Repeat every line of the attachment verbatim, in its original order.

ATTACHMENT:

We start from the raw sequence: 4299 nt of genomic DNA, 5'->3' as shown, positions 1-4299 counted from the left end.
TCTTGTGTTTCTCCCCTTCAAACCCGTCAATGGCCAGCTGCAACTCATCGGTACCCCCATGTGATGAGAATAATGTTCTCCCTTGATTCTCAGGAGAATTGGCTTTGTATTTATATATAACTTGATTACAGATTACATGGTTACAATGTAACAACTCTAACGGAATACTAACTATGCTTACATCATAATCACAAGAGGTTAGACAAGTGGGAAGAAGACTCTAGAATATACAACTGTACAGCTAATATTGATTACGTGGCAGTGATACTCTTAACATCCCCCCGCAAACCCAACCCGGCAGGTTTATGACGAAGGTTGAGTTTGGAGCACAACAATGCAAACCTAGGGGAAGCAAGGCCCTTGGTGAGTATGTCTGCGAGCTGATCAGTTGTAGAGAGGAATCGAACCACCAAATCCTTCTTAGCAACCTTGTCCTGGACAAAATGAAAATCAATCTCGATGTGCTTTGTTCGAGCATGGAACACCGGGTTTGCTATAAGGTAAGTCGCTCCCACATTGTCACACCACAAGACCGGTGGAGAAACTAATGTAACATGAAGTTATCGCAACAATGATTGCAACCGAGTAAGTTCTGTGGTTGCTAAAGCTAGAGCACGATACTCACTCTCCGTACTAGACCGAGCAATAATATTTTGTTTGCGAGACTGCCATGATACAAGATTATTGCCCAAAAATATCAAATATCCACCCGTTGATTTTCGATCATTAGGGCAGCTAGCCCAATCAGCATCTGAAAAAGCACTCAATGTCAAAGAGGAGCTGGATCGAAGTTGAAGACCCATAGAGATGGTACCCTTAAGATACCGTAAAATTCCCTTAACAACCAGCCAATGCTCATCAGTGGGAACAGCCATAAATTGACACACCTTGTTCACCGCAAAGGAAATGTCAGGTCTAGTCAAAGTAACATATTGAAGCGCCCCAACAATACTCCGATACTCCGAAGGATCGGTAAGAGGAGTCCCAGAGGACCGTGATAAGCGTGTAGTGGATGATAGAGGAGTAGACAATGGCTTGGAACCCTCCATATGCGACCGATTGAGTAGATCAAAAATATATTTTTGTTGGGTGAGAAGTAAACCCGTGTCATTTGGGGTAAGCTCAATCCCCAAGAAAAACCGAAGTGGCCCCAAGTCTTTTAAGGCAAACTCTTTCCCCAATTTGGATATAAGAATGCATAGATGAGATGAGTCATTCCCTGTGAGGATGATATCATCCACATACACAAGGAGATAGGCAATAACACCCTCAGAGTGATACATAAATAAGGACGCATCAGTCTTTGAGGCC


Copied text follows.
We start from the raw sequence: 4299 nt of genomic DNA, 5'->3' as shown, positions 1-4299 counted from the left end.
TCTTGTGTTTCTCCCCTTCAAACCCGTCAATGGCCAGCTGCAACTCATCGGTACCCCCATGTGATGAGAATAATGTTCTCCCTTGATTCTCAGGAGAATTGGCTTTGTATTTATATATAACTTGATTACAGATTACATGGTTACAATGTAACAACTCTAACGGAATACTAACTATGCTTACATCATAATCACAAGAGGTTAGACAAGTGGGAAGAAGACTCTAGAATATACAACTGTACAGCTAATATTGATTACGTGGCAGTGATACTCTTAACATCCCCCCGCAAACCCAACCCGGCAGGTTTATGACGAAGGTTGAGTTTGGAGCACAACAATGCAAACCTAGGGGAAGCAAGGCCCTTGGTGAGTATGTCTGCGAGCTGATCAGTTGTAGAGAGGAATCGAACCACCAAATCCTTCTTAGCAACCTTGTCCTGGACAAAATGAAAATCAATCTCGATGTGCTTTGTTCGAGCATGGAACACCGGGTTTGCTATAAGGTAAGTCGCTCCCACATTGTCACACCACAAGACCGGTGGAGAAACTAATGTAACATGAAGTTATCGCAACAATGATTGCAACCGAGTAAGTTCTGTGGTTGCTAAAGCTAGAGCACGATACTCACTCTCCGTACTAGACCGAGCAATAATATTTTGTTTGCGAGACTGCCATGATACAAGATTATTGCCCAAAAATATCAAATATCCACCCGTTGATTTTCGATCATTAGGGCAGCTAGCCCAATCAGCATCTGAAAAAGCACTCAATGTCAAAGAGGAGCTGGATCGAAGTTGAAGACCCATAGAGATGGTACCCTTAAGATACCGTAAAATTCCCTTAACAACCAGCCAATGCTCATCAGTGGGAACAGCCATAAATTGACACACCTTGTTCACCGCAAAGGAAATGTCAGGTCTAGTCAAAGTAACATATTGAAGCGCCCCAACAATACTCCGATACTCCGAAGGATCGGTAAGAGGAGTCCCAGAGGACCGTGATAAGCGTGTAGTGGATGATAGAGGAGTAGACAATGGCTTGGAACCCTCCATATGCGACCGATTGAGTAGATCAAAAATATATTTTTGTTGGGTGAGAAGTAAACCCGTGTCATTTGGGGTAAGCTCAATCCCCAAGAAAAACCGAAGTGGCCCCAAGTCTTTTAAGGCAAACTCTTTCCCCAATTTGGATATAAGAATGCATAGATGAGATGAGTCATTCCCTGTGAGGATGATATCATCCACATACACAAGGAGATAGGCAATAACACCCTCAGAGTGATACATAAATAAGGACGCATCAGTCTTTGAGGCC